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London1Just a little bit ago I was having a conversation with my mom about today’s events from London, where a group of terrorists killed several innocent people on London Bridge. Her and my dad had a cruise scheduled to London and around the British Isles later this summer. However, they’re both having some health issues and it looks like they’re going to have to postpone it. Mom was saying that after reading about the events today coupled with the suicide bombing at pop concert in Manchester a couple of weeks back, that just maybe it was good thing that they’re probably not going. In short, she was scared a little bit.

And you know what? I can’t blame her. After the concert bombing I found myself actually worrying about them going over there. I have to admit that I was a little scared too. A lot of people throw a lot of bravado around saying that if you’re afraid, then the terrorists win. Well, there’s some truth to that for sure. The point of terrorism is to inflict terror and fear. Fear is a common reaction, and my observation is that a lot of people who throw around the bravado have never had to deal with a situation where their life is actually in danger. I mean outside of military or law enforcement personnel, most of us in the United States go about our daily lives free from a lot of fear about our continued existence.

Fear is common, fear is reality. When we see the violence going on in the world fear can be a natural reaction. Then we want to respond to our fears, or have our government respond to our fears, to make it seem like they’re doing everything they can to keep us safe. Then we suggest a lot of things that we probably wouldn’t even speak about under normal circumstances. Maybe we want to prevent members of a certain religion from entering our country. I have heard some people say that maybe we need to develop an internment policy like the US had in World War II with people of Japanese descent.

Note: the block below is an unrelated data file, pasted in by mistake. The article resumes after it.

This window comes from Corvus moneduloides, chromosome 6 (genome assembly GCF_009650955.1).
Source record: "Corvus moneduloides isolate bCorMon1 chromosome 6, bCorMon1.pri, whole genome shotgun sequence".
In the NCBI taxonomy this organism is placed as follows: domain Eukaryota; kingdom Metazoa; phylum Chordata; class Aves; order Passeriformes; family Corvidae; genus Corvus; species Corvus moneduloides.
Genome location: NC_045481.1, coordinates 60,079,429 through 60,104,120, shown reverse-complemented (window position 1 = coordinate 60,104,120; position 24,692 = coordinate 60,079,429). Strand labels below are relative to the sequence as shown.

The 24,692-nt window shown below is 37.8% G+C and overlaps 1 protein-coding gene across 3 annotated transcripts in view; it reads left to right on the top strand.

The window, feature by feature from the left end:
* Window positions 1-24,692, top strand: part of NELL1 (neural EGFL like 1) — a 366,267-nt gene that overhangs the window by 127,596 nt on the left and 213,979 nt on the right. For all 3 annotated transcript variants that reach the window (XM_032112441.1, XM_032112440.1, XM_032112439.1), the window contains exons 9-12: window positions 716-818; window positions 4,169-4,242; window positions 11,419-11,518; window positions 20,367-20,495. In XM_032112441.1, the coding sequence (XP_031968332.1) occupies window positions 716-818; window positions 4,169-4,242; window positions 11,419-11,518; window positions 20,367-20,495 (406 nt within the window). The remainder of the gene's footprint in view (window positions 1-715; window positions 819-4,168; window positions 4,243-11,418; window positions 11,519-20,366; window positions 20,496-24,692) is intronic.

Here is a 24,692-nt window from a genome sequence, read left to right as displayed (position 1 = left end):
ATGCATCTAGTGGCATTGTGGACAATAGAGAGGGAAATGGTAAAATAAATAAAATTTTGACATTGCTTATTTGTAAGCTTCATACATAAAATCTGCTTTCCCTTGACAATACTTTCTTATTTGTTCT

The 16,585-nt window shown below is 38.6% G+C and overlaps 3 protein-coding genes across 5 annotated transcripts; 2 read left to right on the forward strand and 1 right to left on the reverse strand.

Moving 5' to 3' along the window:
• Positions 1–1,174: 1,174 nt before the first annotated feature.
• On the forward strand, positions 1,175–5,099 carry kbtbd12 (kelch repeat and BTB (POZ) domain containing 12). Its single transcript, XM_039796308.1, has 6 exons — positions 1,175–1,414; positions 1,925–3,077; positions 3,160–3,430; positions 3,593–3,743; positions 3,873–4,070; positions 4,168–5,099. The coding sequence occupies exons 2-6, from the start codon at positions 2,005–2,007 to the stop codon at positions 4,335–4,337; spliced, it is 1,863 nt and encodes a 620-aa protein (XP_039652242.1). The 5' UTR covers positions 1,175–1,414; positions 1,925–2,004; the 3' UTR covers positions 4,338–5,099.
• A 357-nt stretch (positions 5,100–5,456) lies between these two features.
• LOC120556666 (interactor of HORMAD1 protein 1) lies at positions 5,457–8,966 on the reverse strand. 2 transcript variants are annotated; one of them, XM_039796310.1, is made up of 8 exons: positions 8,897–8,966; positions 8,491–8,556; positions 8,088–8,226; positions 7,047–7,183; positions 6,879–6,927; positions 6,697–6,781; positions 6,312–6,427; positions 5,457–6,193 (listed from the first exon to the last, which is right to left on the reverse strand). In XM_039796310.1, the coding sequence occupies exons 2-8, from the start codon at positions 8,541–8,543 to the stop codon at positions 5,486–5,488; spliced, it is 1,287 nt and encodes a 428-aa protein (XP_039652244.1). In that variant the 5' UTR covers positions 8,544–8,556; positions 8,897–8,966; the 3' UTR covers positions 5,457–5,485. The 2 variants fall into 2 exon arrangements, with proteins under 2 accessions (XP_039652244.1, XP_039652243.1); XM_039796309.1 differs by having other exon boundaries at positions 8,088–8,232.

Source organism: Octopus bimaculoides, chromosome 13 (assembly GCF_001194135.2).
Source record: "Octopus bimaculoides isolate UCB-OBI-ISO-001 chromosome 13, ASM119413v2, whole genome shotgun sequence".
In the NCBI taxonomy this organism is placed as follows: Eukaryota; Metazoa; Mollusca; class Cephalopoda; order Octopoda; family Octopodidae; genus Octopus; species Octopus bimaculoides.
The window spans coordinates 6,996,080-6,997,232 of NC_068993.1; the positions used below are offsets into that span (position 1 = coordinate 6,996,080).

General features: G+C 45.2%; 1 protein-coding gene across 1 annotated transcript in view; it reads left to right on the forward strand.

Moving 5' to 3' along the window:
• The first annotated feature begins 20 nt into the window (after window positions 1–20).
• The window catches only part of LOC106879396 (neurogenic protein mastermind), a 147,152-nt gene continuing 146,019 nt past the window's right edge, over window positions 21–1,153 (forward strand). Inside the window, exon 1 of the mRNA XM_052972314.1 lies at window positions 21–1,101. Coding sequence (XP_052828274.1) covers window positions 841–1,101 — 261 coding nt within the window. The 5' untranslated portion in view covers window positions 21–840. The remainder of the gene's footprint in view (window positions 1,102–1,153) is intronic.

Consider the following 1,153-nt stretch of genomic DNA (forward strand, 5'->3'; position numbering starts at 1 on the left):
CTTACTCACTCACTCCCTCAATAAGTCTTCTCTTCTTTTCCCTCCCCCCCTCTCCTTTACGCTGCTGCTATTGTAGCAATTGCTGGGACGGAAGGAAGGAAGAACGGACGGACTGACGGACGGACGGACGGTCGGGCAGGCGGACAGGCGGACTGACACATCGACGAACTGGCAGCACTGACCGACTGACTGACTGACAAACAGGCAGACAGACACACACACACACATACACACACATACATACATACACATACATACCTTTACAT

But then….what about this guy?


This man is a known white supremacist, and he’s pictured here literally draping himself in the American flag at a free speech rally. Well, earlier this week he murdered two men and critically injured a third as they tried to come in between him and two girls, one wearing a hijab, at a train station in Portland.

Is there a difference?

All of these killers used an ideology of fear and violence to justify their actions. Both the London killers and the Portland killer did their deeds out of a certain sense of loyalty or patriotism. The London killers likely felt that they were defending their faith. The Portland killer felt like he was defending his country in some deranged way.

What’s the difference and where do we draw the line? Since 9/11 white guys with guns have killed many more Americans than Muslims have. Do we prohibit white men from entering the country? Do we round them up and inter them in camps?

I’m not trying to make light of things, and I’m not peddling a political argument. I’m honestly asking what makes us respond to these situations differently? I’m also wondering how we can respond to the both in a similar fashion without being destructive to anyone?

John has an idea:

“There is no fear in love, but perfect love drives out fear, because fear expects punishment. The person who is afraid has not been made perfect in love” (1 John 4:18 CEB).

I’ve posted this verse before in response to these kind of events. You know what? It hasn’t gotten any easier for me to live by these words, to try to respond to my fears in this way. It is totally against our instincts to respond to fear and the violence that feeds it with love and mercy.

Yet that’s what Jesus did, and that’s what he calls us to do.

To be honest, it’s tough. Really, really tough. But perhaps through his grace every little bit of progress we make might help make the world a little better place.

This post is dedicated to all who have lost their lives to fear and violence in recent weeks. May God grant them eternal rest and peace and may he give comfort to their families and friends. May He bring healing to those who suffered injuries.